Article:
The goal of the demonstration is “to foster the implementation and adoption of EHRs and health information technology (HIT) more broadly as effective vehicles to improve the quality of care provided and transform the way medicine is practiced and delivered…The demonstration is designed to leverage the combined forces of private and public payers to drive physician practices to widespread adoption and use of EHRs,” (CMS, Medicare Demonstrations, Details for Electronic Health Records Demonstration). The demonstration provides incentives to participating primary care physician practices fulfilling established criteria and serves as an operational outline for practices across the country in relation to infrastructure, physician education, tracking and reporting quality measures, and community outreach.
Increase Financial Benefits with Early Implementation
In February 2009, President Obama signed the American Reinvestment and Recovery Act (ARRA, or stimulus act), which included the Health Information Technology for Economic and Clinical Health (HITECH) Act. HITECH includes more than $19 billion used to increase EHR use nationwide. Under the stimulus plan, physicians can qualify for $44,000 in Medicare incentives if they demonstrate “meaningful use” of an EHR starting in 2011. High-volume Medicaid providers can be eligible for up to $20,000 more in incentives, for a maximum incentive of $64,000. Physicians in health professional shortage areas (HPSA) are eligible for an additional 10 percent incentive.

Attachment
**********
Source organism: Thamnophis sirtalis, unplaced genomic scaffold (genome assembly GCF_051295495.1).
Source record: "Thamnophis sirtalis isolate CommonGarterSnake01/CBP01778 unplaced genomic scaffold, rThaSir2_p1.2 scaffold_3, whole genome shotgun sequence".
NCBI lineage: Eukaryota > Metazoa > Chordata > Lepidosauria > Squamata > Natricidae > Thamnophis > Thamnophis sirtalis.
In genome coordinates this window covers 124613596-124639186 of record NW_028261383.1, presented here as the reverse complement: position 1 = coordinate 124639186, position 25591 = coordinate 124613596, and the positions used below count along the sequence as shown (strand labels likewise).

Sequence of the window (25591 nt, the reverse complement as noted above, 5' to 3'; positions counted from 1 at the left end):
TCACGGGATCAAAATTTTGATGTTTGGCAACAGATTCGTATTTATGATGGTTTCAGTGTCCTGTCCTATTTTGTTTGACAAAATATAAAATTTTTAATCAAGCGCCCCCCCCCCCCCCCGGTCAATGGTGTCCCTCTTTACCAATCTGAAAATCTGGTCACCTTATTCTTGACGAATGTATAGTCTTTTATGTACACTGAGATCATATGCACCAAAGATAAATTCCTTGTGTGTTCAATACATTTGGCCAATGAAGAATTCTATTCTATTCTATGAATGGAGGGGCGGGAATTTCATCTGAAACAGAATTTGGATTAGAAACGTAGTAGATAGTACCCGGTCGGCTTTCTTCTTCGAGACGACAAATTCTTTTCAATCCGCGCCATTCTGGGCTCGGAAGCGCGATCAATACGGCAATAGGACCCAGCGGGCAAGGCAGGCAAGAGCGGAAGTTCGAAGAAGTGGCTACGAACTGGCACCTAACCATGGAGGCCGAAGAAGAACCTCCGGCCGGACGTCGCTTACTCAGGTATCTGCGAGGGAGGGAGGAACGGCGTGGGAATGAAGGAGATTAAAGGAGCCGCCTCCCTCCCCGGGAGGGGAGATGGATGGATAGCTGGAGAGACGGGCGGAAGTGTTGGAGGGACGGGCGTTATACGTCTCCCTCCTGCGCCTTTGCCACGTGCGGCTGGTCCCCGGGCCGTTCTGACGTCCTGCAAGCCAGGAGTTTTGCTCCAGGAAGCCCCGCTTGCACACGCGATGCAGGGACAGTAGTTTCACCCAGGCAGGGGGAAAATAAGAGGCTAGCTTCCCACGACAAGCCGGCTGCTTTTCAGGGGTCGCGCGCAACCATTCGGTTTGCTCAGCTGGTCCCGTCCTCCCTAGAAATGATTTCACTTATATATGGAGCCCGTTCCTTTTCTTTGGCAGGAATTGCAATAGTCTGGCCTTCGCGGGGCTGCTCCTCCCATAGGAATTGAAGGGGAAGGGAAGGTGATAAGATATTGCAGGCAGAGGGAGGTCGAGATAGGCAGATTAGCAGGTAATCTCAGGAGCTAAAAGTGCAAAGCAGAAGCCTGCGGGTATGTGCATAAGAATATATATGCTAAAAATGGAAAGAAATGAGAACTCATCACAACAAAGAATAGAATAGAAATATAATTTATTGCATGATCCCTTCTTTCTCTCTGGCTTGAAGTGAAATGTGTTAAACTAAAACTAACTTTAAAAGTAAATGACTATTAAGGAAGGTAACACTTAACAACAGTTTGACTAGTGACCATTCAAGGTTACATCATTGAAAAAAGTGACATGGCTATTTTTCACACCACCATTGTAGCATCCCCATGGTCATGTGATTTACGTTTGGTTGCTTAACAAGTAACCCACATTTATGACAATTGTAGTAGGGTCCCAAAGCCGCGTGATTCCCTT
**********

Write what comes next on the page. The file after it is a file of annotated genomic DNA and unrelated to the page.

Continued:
Specific criteria must be met before a provider is eligible for stimulus payments. The two most important criteria require that (1) the EHR must be a “qualified” EHR and (2) the provider must demonstrate “meaningful use.”
To be considered qualified, an EHR must:
- Include patient demographic and clinical
- Have the capacity to provide clinical decision support.
- Support physician order entry.
- Capture and query information relevant to
health care quality.
- Be able to exchange electronic health information and integrate information from other sources.